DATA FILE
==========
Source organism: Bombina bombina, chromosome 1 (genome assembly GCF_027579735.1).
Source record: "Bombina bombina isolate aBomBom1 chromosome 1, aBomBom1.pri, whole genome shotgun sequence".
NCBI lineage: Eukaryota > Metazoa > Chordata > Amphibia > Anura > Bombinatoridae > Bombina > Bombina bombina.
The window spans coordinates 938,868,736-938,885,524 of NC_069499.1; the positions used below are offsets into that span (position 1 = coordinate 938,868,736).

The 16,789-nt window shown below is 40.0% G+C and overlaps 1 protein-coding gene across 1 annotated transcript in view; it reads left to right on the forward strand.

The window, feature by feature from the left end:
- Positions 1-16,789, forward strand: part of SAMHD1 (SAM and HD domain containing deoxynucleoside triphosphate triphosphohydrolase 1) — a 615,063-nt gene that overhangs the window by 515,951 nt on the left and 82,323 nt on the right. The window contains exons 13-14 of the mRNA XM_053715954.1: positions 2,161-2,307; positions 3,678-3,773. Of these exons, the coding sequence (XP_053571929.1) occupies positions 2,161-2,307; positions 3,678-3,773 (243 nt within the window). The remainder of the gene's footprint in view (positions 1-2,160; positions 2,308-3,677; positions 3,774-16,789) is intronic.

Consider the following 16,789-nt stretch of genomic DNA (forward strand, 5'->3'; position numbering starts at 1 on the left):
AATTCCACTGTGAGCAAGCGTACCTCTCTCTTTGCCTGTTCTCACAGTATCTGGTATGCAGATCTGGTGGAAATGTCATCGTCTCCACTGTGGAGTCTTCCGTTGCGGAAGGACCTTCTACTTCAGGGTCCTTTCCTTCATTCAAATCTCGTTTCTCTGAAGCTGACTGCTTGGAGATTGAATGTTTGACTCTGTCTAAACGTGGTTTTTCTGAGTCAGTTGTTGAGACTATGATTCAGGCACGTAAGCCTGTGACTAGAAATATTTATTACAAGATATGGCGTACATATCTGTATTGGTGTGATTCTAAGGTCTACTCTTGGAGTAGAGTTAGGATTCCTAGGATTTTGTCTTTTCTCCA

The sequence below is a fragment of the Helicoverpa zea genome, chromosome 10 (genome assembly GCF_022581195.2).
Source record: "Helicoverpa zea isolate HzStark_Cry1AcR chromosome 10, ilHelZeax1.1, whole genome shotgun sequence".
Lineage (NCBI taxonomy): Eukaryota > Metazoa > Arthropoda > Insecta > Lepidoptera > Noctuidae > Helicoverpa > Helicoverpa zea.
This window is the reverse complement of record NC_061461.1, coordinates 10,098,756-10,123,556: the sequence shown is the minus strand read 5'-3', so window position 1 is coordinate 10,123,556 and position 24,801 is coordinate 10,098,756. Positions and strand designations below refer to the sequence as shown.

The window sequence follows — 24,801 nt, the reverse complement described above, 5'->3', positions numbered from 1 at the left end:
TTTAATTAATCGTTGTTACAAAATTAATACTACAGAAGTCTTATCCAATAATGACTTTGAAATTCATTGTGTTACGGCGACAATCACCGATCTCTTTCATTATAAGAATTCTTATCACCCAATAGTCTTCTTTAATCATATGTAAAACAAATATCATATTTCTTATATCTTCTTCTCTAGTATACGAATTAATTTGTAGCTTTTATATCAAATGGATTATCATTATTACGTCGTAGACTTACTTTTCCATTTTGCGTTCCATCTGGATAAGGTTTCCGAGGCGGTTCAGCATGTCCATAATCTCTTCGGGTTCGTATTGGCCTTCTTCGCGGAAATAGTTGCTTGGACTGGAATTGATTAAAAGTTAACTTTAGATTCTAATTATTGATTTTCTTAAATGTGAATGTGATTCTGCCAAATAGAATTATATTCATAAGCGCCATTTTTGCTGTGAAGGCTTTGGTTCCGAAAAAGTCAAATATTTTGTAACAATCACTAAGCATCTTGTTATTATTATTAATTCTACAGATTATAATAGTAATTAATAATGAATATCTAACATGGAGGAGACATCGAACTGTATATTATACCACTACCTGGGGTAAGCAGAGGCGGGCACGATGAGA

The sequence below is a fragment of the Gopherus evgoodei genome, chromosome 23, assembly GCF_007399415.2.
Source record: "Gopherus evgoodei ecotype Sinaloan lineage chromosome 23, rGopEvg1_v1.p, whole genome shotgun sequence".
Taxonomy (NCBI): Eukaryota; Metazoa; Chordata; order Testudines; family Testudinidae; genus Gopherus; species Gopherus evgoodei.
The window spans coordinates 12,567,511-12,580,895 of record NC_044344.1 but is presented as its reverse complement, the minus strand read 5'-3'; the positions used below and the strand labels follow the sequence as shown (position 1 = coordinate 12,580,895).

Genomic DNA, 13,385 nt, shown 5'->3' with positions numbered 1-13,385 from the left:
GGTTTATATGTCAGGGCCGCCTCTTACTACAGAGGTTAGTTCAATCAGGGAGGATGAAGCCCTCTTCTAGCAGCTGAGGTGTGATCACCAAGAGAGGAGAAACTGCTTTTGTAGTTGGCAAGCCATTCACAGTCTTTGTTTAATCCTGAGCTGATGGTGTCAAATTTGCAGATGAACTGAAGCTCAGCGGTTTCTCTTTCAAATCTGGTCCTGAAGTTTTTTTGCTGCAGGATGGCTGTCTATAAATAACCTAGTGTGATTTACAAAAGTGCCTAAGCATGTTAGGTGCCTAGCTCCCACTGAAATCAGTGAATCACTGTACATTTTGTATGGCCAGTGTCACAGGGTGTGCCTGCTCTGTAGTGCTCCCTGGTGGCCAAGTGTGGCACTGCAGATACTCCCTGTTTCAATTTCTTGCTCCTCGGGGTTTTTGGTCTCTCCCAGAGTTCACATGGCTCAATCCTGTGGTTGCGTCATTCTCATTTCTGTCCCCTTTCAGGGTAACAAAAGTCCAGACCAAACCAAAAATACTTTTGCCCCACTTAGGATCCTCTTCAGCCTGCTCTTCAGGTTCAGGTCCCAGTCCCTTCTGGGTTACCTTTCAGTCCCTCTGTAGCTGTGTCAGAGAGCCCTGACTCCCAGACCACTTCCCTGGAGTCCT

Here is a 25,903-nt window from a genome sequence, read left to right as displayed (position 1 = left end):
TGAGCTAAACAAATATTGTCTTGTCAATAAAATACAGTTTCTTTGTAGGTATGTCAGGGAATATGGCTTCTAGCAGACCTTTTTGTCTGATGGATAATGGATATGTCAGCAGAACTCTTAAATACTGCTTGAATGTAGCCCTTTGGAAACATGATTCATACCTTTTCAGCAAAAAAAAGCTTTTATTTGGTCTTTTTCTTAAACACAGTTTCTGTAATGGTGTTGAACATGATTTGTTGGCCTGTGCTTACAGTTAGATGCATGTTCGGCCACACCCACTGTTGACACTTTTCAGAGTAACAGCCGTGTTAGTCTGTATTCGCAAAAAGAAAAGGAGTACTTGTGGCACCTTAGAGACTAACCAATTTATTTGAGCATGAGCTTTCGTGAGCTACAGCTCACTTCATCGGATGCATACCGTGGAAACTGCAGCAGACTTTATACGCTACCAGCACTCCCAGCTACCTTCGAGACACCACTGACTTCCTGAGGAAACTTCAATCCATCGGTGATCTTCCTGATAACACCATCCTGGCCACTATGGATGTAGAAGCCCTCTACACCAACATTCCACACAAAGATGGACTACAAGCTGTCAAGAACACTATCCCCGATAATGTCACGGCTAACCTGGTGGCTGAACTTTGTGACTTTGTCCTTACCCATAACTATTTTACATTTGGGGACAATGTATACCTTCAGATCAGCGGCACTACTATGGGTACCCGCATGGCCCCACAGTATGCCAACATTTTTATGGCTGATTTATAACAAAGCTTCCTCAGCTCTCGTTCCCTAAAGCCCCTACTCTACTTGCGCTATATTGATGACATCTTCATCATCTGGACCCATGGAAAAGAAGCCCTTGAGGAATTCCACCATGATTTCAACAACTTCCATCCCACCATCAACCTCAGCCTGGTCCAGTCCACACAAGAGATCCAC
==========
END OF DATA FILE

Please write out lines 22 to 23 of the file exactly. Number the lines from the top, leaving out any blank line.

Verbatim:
Here is a 25,903-nt window from a genome sequence, read left to right as displayed (position 1 = left end):
TGAGCTAAACAAATATTGTCTTGTCAATAAAATACAGTTTCTTTGTAGGTATGTCAGGGAATATGGCTTCTAGCAGACCTTTTTGTCTGATGGATAATGGATATGTCAGCAGAACTCTTAAATACTGCTTGAATGTAGCCCTTTGGAAACATGATTCATACCTTTTCAGCAAAAAAAAGCTTTTATTTGGTCTTTTTCTTAAACACAGTTTCTGTAATGGTGTTGAACATGATTTGTTGGCCTGTGCTTACAGTTAGATGCATGTTCGGCCACACCCACTGTTGACACTTTTCAGAGTAACAGCCGTGTTAGTCTGTATTCGCAAAAAGAAAAGGAGTACTTGTGGCACCTTAGAGACTAACCAATTTATTTGAGCATGAGCTTTCGTGAGCTACAGCTCACTTCATCGGATGCATACCGTGGAAACTGCAGCAGACTTTATACGCTACCAGCACTCCCAGCTACCTTCGAGACACCACTGACTTCCTGAGGAAACTTCAATCCATCGGTGATCTTCCTGATAACACCATCCTGGCCACTATGGATGTAGAAGCCCTCTACACCAACATTCCACACAAAGATGGACTACAAGCTGTCAAGAACACTATCCCCGATAATGTCACGGCTAACCTGGTGGCTGAACTTTGTGACTTTGTCCTTACCCATAACTATTTTACATTTGGGGACAATGTATACCTTCAGATCAGCGGCACTACTATGGGTACCCGCATGGCCCCACAGTATGCCAACATTTTTATGGCTGATTTATAACAAAGCTTCCTCAGCTCTCGTTCCCTAAAGCCCCTACTCTACTTGCGCTATATTGATGACATCTTCATCATCTGGACCCATGGAAAAGAAGCCCTTGAGGAATTCCACCATGATTTCAACAACTTCCATCCCACCATCAACCTCAGCCTGGTCCAGTCCACACAAGAGATCCAC